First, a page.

Revised report on George Redmond drops all adverse findings
New report retains financial history of former planning official
The former assistant city and county manager for Dublin, George Redmond: In the High Court, the planning tribunal agreed to withdraw the original report, published in 2004, and to remove all adverse findings in it about him. It also agreed to pay his legal costs. Photograph: Collins Courts
The planning tribunal has published a revised version of its report on George Redmond, from which all conclusions and adverse findings against the former planning official have been removed.
Findings of corruption against Mr Redmond (90) and two businessmen, Michael Bailey and Joseph Murphy jnr, which appeared in the original report, have been removed from the redacted version. A separate finding that Mr Redmond, Mr Bailey, Mr Murphy and a fourth businessman, Frank Reynolds, hindered and obstructed the tribunal has also been removed.
The changes were made on foot of an agreement made by the tribunal and lawyers for Mr Redmond during settlement of his High Court action against the inquiry last month. In the High Court, the tribunal agreed to withdraw the original report, published in 2004, and to remove all adverse findings in it about Mr Redmond. It also agreed to pay his legal costs.
The redacted report runs to 14 pages, compared with 21 pages in the original, and largely confines itself to a narrative account of the relationships between Mr Redmond and the other men.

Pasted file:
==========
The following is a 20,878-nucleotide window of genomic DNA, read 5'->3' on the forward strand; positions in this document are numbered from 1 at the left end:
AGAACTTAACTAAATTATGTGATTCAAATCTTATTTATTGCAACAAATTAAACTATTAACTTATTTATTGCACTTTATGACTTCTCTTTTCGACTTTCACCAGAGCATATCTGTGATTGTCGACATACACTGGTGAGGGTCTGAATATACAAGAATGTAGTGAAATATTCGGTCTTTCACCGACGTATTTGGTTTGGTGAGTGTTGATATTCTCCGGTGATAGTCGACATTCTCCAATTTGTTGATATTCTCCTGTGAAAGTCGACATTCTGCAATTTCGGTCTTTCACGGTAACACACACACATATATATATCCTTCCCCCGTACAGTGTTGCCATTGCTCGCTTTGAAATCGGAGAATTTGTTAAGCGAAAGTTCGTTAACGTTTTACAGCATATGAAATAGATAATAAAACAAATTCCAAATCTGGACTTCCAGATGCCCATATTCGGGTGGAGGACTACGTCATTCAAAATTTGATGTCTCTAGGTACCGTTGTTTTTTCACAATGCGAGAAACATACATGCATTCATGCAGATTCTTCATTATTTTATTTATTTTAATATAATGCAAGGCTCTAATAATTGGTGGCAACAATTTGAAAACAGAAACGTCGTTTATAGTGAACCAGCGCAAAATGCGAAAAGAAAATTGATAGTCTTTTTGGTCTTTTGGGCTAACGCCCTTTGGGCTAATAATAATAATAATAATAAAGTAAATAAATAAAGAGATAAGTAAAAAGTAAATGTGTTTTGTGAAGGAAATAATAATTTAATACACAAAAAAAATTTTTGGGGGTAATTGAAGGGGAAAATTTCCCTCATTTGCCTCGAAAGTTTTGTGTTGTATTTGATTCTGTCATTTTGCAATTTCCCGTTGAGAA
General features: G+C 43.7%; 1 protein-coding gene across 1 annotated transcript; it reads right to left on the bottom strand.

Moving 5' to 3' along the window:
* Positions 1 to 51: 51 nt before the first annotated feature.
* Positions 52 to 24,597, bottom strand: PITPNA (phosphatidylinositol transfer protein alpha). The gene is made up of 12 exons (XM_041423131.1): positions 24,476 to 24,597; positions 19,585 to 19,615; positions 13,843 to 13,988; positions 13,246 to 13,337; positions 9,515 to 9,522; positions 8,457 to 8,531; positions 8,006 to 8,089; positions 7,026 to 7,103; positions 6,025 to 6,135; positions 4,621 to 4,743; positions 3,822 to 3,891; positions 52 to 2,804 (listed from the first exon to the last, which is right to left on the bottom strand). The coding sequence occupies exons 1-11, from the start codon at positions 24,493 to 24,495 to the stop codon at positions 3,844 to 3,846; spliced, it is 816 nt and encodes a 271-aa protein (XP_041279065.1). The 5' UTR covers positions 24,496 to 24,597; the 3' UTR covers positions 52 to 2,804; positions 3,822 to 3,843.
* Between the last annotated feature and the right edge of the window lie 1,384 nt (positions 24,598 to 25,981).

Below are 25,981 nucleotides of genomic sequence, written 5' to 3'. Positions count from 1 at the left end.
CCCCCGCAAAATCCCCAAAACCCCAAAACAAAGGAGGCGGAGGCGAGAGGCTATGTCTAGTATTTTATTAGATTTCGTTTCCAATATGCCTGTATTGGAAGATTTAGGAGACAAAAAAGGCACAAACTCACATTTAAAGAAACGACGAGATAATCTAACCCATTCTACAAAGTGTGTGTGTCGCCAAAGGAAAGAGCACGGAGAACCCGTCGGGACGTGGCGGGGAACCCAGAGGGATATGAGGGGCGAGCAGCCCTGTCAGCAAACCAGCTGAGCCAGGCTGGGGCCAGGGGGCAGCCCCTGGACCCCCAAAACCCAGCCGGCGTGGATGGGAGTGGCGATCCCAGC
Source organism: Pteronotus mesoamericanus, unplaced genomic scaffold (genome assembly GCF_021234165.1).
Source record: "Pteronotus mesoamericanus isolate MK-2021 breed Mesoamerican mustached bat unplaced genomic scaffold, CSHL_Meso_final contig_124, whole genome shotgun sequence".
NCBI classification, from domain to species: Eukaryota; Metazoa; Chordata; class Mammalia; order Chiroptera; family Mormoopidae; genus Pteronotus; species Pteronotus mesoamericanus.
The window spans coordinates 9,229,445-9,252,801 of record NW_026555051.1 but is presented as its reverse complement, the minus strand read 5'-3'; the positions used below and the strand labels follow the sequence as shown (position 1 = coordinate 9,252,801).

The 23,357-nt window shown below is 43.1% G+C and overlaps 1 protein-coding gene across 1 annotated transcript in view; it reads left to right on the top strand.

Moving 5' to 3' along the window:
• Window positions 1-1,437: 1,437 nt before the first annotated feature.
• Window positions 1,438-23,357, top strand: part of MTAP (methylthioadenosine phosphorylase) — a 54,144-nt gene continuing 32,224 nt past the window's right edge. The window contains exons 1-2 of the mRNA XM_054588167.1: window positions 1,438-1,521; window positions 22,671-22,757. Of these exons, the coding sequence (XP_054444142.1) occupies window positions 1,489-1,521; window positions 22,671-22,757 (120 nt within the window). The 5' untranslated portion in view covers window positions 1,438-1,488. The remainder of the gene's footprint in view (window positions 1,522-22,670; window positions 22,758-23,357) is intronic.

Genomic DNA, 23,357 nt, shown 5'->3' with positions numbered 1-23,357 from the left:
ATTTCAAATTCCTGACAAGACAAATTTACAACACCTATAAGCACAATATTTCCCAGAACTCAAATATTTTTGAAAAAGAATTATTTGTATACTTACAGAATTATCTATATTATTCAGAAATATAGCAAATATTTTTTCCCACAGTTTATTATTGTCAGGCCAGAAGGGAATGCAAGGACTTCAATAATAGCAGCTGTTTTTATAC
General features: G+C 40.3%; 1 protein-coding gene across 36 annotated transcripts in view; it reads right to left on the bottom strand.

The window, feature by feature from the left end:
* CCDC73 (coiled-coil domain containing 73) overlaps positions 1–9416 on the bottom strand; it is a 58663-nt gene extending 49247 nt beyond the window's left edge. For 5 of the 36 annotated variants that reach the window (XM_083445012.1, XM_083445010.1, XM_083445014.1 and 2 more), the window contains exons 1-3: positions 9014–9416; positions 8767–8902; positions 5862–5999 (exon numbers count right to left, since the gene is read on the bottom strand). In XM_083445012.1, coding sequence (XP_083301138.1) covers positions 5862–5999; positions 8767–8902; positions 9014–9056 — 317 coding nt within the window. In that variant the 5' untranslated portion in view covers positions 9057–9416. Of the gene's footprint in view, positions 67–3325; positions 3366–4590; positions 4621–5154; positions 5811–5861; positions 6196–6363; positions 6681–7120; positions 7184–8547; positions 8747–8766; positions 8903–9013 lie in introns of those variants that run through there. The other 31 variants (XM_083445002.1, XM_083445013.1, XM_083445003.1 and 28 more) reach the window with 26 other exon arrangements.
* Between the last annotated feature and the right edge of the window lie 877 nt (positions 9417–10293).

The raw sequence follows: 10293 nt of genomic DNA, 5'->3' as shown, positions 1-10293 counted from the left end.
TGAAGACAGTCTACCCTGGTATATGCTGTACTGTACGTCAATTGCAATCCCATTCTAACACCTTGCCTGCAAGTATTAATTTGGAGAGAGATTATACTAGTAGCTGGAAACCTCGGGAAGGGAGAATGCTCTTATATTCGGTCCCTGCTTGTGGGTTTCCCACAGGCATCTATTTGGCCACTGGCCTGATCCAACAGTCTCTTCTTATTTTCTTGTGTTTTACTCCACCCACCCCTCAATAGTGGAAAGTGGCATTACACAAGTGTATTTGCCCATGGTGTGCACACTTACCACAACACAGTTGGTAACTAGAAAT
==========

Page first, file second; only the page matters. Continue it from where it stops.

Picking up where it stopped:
It does, however, retain an account of Mr Redmond’s financial history during a career that ended on a net salary of £19,000 (€24,125) when he was assistant Dublin city and county manager until his retirement in 1989.
Since the 1960s, he was in receipt of regular and substantial payments from builders and developers, the redacted report states. During this time, he lodged sums to his many bank accounts that were multiples of his salary, equivalent in value to “one substantial house per annum free”. “These accretions cannot be explained as being the proceeds of savings from Mr Redmond’s salary or the interest earned on savings.”
Mr Redmond said the money was paid for advice given on a variety of topics, none of which damaged the interests of his employer, Dublin Corporation. At the time the tribunal started in 1998, Mr Redmond had cash deposits of £350,000 (€444,408), of which £194,000 (€246,329) was held offshore in the Isle of Man.
Mr Redmond’s success in overturning the findings of the tribunal has opened the way for others to seek to have adverse findings against them overturned.
The tribunal has already written to a number of parties, including former Fianna Fáil minister Ray Burke, to say the findings of hindering and obstructing its work are being withdrawn. The tribunal will also pay their costs where these have been withheld up to now.